Sudden Solitude on One of the World’s Busiest Mountains
Our writer was looking to find solace on the congested slopes of Snowdon in Wales when COVID-19 shut it down. He soon realized that a mountain devoid of humans isn't the vision he thought it would be.
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The first mountain I ever climbed was Snowdon.
I can close my eyes now and see the view from its peak. Ireland floats far away across a silver sea. Cliffs swoop down to glacial lakes, where the reflections of clouds live in the cold fathoms. Snowdon’s summit has the magic properties found on all true mountains: Immortal rock. Infinite air. The brief, happy delusion that you are sovereign over all you see.
But if you have been to the top, you’ll know I’m kind of lying. Because much of the time, the view is of people. A river of people flowing uphill. People posing for Instagram. People queuing for 40 minutes to stand on the summit. People who climbed up here to look out at the heavens and the earth but who ended up looking at each other instead.
At 3,547 feet, Snowdon is the highest point in Wales, higher than anything in neighboring England, and it is believed by many to be the world’s busiest mountain. This is almost impossible to prove—there is no exact criteria for what counts as a mountain, nor for what counts as busy. But as many as 750,000 people of all abilities stand on Snowdon’s half-acre summit every year. For context, Mount Fuji sees about 300,000 and Mont Blanc 30,000 (both of which are much taller and far more serious undertakings). And though tourism on Snowdon is certainly nothing new, its number of visitors is believed to have almost doubled in the past decade.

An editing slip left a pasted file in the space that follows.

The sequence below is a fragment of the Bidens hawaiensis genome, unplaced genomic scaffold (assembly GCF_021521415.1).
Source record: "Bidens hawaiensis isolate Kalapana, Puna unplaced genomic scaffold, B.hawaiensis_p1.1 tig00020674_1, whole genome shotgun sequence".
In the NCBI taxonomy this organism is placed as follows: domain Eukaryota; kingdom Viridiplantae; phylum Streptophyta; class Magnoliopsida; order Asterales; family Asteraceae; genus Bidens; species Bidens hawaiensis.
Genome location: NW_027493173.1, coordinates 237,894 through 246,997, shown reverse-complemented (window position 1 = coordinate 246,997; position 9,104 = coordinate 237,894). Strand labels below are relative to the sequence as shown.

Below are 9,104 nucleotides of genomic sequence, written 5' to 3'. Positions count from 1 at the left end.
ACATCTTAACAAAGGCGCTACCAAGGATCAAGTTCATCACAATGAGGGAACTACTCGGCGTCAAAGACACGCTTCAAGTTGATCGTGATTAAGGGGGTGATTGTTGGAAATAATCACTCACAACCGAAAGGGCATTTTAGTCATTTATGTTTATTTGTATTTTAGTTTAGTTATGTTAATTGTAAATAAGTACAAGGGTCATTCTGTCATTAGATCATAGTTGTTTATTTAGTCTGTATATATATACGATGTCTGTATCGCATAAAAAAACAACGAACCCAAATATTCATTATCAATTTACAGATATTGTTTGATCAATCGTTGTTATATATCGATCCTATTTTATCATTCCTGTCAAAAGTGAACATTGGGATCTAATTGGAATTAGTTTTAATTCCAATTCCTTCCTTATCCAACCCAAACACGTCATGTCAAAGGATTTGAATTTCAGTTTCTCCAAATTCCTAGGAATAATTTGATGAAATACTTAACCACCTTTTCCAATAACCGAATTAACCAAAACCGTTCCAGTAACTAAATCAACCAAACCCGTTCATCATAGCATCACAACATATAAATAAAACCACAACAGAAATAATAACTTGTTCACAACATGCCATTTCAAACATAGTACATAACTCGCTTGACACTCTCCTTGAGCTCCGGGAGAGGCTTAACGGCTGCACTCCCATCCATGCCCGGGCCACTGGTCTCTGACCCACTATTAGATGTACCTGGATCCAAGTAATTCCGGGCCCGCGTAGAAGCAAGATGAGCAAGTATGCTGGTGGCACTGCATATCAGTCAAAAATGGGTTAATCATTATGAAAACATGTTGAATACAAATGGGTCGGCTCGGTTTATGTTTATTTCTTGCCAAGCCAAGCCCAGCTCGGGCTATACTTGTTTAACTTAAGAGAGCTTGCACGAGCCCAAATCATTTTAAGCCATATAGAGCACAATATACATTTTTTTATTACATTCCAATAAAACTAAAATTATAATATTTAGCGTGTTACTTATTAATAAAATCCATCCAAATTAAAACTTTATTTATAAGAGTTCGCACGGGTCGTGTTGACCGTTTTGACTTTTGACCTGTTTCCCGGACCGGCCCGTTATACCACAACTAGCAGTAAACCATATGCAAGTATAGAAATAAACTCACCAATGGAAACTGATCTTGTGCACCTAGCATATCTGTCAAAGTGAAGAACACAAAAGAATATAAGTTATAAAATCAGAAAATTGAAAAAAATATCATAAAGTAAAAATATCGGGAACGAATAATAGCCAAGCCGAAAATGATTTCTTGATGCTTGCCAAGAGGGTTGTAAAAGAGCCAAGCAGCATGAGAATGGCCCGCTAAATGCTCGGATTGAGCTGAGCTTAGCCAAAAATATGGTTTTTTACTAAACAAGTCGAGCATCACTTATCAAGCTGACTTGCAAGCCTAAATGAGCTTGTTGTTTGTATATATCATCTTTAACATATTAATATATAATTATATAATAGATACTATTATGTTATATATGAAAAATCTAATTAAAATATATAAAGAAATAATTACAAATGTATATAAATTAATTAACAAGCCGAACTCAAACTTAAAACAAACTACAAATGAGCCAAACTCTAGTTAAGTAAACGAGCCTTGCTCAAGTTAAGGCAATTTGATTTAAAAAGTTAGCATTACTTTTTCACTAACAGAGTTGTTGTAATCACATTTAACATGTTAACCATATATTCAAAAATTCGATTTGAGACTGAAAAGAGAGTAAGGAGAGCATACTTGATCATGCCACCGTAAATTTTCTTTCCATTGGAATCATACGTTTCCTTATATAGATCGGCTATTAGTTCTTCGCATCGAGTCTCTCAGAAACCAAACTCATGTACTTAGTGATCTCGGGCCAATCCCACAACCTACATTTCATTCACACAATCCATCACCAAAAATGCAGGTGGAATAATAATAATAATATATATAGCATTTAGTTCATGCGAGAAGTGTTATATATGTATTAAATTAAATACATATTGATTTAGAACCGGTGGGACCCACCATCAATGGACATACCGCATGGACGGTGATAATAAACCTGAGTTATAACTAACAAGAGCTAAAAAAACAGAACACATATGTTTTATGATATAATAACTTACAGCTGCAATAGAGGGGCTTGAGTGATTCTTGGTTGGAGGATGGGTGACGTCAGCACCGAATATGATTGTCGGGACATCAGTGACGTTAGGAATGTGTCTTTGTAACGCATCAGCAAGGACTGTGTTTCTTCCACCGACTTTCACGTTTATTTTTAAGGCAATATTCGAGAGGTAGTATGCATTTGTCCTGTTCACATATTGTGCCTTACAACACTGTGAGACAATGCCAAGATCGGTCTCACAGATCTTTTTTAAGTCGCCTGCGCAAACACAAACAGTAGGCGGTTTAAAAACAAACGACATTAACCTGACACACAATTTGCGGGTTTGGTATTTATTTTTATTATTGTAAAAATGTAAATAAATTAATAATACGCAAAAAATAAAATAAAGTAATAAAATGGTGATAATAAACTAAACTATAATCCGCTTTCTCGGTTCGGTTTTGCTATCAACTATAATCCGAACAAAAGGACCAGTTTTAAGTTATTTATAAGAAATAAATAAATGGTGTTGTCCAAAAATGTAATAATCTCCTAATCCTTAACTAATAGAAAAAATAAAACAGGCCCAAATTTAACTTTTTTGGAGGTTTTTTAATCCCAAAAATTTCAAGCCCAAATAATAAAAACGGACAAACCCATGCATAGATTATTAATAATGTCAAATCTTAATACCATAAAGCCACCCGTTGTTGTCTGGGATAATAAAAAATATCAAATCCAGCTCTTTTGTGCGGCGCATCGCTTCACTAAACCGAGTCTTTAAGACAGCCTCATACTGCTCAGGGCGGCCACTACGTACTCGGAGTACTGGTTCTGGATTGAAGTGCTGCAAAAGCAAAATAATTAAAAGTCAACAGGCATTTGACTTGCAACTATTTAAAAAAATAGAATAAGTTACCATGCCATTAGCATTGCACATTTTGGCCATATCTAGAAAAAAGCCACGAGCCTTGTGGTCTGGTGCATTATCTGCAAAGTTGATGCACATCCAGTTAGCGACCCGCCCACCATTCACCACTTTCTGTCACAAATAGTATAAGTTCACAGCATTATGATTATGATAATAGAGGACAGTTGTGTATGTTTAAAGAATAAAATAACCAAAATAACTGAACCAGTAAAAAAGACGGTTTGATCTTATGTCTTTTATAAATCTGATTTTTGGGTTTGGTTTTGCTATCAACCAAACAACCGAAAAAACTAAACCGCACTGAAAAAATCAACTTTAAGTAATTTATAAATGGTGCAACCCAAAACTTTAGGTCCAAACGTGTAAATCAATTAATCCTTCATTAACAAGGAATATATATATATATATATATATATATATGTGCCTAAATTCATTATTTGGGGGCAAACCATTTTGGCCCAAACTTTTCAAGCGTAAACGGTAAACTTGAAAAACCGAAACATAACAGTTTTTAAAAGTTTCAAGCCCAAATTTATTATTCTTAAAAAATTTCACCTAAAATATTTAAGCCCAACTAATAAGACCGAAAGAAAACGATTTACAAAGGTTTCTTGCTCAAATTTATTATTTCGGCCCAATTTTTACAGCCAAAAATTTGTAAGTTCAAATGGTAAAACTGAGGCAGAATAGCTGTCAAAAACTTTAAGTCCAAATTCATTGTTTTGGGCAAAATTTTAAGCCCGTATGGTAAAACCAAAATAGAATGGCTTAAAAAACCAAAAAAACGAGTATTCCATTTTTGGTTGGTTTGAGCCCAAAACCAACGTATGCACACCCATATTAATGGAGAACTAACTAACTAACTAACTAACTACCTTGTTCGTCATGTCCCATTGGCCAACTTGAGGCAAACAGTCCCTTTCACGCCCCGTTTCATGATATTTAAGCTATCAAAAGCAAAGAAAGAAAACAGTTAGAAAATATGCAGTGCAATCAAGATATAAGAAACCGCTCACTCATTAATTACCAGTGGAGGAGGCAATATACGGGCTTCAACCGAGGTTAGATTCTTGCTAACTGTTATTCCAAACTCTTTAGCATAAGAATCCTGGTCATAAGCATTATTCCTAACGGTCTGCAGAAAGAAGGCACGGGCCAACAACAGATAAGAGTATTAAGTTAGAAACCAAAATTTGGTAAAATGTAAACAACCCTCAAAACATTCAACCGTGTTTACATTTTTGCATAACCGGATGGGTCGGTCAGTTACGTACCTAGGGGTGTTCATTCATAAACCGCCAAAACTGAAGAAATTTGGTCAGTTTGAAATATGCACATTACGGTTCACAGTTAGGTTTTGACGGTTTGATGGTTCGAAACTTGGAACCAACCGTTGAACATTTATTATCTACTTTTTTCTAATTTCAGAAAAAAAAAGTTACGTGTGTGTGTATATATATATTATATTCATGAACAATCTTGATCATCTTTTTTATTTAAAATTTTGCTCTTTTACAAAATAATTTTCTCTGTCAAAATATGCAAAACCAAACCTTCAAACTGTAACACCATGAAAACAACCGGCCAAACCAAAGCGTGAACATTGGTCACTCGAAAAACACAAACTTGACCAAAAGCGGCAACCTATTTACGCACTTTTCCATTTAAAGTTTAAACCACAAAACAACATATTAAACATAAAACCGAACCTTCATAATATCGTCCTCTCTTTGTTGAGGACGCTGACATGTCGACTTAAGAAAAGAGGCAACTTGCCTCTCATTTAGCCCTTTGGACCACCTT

On certain days, Snowdon presents a frightening vision of humanity’s relationship with our landscape. Humans can be a force of erosion here, like a river or a glacier, carving false pathways, smoothing rock holds, leaving deposits of litter in their wake. According to national park authorities, the volume of human ashes scattered from the summit was having an effect on the local ecology.
In January, I set off to write a story about seeking solitude on Snowdon. The mountain has always been a part of my life: my grandparents lived nearby, and a great-great-great grandfather was a shepherd on its slopes. Up in the loft of my grandparents’ home was a tiny window—like the porthole of a ship—from which you could see the mountain, rising tall behind a narrow sea strait. Most childhood holidays were spent somewhere under Snowdon’s gaze. There were summer evenings, when the last beams of sunset lingered late on the peak, and the villages and beaches below sank into warm shadows. And winter mornings, parting curtains to see that the mountain had been turned a brilliant white overnight. I remember being on the summit, age eight, watching birds far below and feeling like I was on the roof of the world.